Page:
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Makeshift barrier as a fence for ducks

Our small flock of Ancona ducks had recently started wondering a bit further than we were comfortable with, and we found ourselves needing to find a way to fence them in. Since we didn't have the time or want to spend the money to spend on a permanent fence, we were able to come up with an inexpensive way to keep them on our property.

We have had ducks now for less than a year, and until recently, they stayed pretty close to home throughout the winter. Typically, the ducks and chickens (all sharing a secure indoor/outdoor coop) are let into the "barnyard" each day, where they have a decent space to wander but are kept from getting into any trouble. We put them back in the coop each night. There are not any foraging opportunities in the barnyard however, so when we are going to be around for the day we let them out to wander the property. They, and the chickens, love this and they go through much less feed when they are out foraging for themselves.

There is no fence or other barrier keeping everyone on the property. Until now, this was't a problem as the chickens really don't go far and the ducks have been content to stay close. Unfortunately, it was just a matter of time before they discovered the temporary storm water management pond behind our 1 acre property.

As you can see, they are really enjoying themselves. Although we build them a perfectly good splash pond in their very own barnyard ... Ok, to be fair, the splash pond is a like a kiddie pool and the storm water pond is a northern cottage lake with a dock and tire swing in comparison. This is where our status as newbie livestock urban homesteaders comes into play. For the first couple days we felt they were having soooo much fun and were soooo happy ... what trouble could they really get in, right? (Although our bubble-wrapping, human parent instincts did feel that taking their 3 day old duckling babies that far from home was a little irresponsible).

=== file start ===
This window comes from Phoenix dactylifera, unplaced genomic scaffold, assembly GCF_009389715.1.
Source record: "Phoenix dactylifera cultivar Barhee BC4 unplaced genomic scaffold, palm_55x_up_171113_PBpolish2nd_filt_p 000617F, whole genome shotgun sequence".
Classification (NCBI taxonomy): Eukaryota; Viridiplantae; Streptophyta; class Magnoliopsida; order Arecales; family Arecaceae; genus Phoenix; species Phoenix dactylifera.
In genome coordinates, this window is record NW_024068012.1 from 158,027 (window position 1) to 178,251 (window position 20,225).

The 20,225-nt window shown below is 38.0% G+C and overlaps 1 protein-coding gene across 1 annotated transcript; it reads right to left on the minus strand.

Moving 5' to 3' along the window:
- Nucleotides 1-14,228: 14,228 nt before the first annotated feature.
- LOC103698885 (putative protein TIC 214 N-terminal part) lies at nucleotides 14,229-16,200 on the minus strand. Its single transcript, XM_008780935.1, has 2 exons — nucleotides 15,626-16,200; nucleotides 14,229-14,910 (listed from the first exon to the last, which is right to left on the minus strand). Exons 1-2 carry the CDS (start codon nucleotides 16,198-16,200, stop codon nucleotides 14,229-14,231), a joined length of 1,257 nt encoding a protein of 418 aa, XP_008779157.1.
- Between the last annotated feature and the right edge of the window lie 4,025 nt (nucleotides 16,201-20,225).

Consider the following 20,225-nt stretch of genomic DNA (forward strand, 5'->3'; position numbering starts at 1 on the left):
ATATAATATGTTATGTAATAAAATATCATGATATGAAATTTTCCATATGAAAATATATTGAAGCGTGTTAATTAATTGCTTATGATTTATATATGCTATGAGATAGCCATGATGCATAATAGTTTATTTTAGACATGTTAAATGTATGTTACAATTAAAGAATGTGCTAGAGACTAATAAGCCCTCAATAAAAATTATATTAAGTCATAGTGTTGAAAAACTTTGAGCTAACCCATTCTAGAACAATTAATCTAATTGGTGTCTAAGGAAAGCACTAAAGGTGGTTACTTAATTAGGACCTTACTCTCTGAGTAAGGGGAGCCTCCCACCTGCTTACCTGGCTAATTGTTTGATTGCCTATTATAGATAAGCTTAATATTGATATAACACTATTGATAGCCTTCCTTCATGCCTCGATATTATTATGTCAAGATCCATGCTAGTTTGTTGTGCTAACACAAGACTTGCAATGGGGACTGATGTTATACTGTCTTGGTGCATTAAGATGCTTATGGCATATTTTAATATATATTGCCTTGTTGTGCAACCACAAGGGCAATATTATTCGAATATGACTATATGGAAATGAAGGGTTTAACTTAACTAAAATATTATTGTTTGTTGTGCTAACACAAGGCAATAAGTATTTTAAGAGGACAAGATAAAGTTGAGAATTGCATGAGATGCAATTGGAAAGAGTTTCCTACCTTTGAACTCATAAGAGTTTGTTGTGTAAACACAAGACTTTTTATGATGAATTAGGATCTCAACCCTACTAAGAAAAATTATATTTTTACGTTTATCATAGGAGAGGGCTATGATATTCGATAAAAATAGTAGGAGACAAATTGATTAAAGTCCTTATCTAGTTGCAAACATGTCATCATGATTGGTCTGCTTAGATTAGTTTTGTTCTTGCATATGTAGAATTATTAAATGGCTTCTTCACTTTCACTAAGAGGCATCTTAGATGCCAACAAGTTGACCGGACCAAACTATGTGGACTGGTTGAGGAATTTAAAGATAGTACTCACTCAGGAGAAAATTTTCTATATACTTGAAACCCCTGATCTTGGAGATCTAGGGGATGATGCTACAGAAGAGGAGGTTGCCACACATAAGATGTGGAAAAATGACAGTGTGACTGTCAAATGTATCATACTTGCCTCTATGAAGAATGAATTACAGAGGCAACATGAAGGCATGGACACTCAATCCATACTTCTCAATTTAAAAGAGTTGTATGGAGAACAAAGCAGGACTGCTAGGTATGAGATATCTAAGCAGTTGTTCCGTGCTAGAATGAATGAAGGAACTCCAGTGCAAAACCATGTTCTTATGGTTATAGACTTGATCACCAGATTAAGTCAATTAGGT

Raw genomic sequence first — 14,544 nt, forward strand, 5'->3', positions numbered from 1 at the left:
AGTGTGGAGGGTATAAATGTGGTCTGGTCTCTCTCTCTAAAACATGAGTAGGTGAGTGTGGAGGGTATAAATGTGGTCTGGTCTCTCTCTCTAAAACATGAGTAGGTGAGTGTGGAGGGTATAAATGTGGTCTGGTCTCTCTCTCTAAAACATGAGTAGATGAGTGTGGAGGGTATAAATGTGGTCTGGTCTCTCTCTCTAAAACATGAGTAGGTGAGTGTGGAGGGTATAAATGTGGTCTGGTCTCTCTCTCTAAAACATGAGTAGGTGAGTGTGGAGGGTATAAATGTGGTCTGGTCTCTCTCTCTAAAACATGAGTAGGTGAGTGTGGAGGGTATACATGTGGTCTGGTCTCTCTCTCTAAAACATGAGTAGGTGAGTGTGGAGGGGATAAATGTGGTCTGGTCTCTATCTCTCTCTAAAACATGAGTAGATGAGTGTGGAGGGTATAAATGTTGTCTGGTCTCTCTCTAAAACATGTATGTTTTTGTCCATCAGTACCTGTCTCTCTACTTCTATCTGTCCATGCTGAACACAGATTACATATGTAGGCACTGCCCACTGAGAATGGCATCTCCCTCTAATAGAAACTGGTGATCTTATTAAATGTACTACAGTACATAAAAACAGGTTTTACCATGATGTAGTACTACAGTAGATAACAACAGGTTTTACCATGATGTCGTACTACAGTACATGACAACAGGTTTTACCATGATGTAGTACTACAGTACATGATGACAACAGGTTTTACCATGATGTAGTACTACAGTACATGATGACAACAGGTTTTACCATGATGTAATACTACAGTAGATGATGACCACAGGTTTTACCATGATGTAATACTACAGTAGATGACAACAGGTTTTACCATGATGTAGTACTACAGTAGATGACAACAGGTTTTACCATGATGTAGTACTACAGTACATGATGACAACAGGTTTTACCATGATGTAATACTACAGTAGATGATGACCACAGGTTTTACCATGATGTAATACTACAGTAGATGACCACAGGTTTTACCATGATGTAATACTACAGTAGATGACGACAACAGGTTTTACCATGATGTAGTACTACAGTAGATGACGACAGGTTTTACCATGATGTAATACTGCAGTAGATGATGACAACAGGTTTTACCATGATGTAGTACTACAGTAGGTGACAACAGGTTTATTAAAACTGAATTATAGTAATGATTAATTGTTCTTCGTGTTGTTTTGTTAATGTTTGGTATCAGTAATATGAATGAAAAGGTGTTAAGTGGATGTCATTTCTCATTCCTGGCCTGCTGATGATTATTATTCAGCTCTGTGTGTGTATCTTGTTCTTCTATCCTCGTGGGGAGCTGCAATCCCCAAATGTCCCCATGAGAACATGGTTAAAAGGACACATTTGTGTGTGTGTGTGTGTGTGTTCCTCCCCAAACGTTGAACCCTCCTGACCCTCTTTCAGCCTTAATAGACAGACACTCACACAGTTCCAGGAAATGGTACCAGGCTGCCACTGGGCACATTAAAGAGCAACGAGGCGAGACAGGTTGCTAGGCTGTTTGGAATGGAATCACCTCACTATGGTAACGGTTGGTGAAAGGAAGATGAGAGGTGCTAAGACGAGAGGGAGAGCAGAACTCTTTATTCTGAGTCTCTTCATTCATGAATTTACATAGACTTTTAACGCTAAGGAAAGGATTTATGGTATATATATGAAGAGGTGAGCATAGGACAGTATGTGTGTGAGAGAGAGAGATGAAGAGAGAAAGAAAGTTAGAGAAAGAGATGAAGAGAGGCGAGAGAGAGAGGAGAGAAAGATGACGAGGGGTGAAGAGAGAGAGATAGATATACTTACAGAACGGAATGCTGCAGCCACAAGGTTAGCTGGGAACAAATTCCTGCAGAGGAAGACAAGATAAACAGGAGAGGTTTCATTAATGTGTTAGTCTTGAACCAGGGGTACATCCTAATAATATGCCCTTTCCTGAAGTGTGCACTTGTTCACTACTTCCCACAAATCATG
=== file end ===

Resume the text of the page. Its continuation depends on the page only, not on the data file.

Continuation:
After a couple days the visits to the pond got longer, with most of their time spent hanging out in or around the water. They also started wandering a bit further, possibly curious if there was an even -bigger- pond a little ways on, I figure.

chasing ancona ducks back to the homestead

In the picture to the left I am chasing the ducks back to our property, starting to wonder how I was possibly going to keep them contained without permanently locking them in the barnyard.


It just so happened that the following weekend I was cleaning up some tree damage. A few very large branches had come down in an ice storm a month or so earlier.

It was Donna who suggested maybe I could use the logs from the tree somehow. That didn't seem possible or likely, given the length of barrier I was looking to create. But then I noticed the growing pile of brush. Hmm.

I only took us about 30 minutes to create a couple hundred feet of barrier. Since the Ancona ducks do not fly, the barrier just needed to keep them from walking through.

As you can see in the image below, it completely stymied them and they have been content on the property ever since. Yes, the ducklings did get through once, but they discovered they really didn't like going through without their mother and haven't tried again.

I am happy to say that the splash pond is back to being a popular destination.

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